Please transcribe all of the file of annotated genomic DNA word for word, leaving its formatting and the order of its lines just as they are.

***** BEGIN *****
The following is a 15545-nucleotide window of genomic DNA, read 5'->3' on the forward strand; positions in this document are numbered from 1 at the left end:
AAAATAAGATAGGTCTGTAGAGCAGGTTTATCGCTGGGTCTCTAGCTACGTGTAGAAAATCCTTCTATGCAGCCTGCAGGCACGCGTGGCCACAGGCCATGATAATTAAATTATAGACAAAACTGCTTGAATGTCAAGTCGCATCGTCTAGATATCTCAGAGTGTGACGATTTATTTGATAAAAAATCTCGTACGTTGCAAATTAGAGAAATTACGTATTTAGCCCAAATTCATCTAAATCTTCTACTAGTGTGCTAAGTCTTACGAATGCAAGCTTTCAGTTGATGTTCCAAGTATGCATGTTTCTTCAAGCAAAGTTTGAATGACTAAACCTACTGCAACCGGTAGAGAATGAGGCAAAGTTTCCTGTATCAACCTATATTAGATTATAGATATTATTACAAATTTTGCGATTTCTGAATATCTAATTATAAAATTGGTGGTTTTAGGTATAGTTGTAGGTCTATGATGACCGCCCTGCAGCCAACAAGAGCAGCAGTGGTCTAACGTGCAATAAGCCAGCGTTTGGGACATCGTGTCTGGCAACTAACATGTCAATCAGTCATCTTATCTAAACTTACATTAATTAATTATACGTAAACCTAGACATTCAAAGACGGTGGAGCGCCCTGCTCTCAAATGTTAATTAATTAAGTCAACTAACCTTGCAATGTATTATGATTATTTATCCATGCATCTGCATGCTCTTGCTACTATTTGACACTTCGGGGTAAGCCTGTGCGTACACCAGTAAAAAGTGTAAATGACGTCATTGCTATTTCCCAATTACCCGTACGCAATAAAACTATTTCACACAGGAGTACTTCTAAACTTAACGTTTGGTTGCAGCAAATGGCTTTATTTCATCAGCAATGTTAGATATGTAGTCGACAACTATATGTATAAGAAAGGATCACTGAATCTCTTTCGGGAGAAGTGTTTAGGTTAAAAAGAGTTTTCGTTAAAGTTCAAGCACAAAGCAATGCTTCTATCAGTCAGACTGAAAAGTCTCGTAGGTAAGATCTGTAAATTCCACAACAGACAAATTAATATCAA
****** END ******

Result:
The following is a 15545-nucleotide window of genomic DNA, read 5'->3' on the forward strand; positions in this document are numbered from 1 at the left end:
AAAATAAGATAGGTCTGTAGAGCAGGTTTATCGCTGGGTCTCTAGCTACGTGTAGAAAATCCTTCTATGCAGCCTGCAGGCACGCGTGGCCACAGGCCATGATAATTAAATTATAGACAAAACTGCTTGAATGTCAAGTCGCATCGTCTAGATATCTCAGAGTGTGACGATTTATTTGATAAAAAATCTCGTACGTTGCAAATTAGAGAAATTACGTATTTAGCCCAAATTCATCTAAATCTTCTACTAGTGTGCTAAGTCTTACGAATGCAAGCTTTCAGTTGATGTTCCAAGTATGCATGTTTCTTCAAGCAAAGTTTGAATGACTAAACCTACTGCAACCGGTAGAGAATGAGGCAAAGTTTCCTGTATCAACCTATATTAGATTATAGATATTATTACAAATTTTGCGATTTCTGAATATCTAATTATAAAATTGGTGGTTTTAGGTATAGTTGTAGGTCTATGATGACCGCCCTGCAGCCAACAAGAGCAGCAGTGGTCTAACGTGCAATAAGCCAGCGTTTGGGACATCGTGTCTGGCAACTAACATGTCAATCAGTCATCTTATCTAAACTTACATTAATTAATTATACGTAAACCTAGACATTCAAAGACGGTGGAGCGCCCTGCTCTCAAATGTTAATTAATTAAGTCAACTAACCTTGCAATGTATTATGATTATTTATCCATGCATCTGCATGCTCTTGCTACTATTTGACACTTCGGGGTAAGCCTGTGCGTACACCAGTAAAAAGTGTAAATGACGTCATTGCTATTTCCCAATTACCCGTACGCAATAAAACTATTTCACACAGGAGTACTTCTAAACTTAACGTTTGGTTGCAGCAAATGGCTTTATTTCATCAGCAATGTTAGATATGTAGTCGACAACTATATGTATAAGAAAGGATCACTGAATCTCTTTCGGGAGAAGTGTTTAGGTTAAAAAGAGTTTTCGTTAAAGTTCAAGCACAAAGCAATGCTTCTATCAGTCAGACTGAAAAGTCTCGTAGGTAAGATCTGTAAATTCCACAACAGACAAATTAATATCAA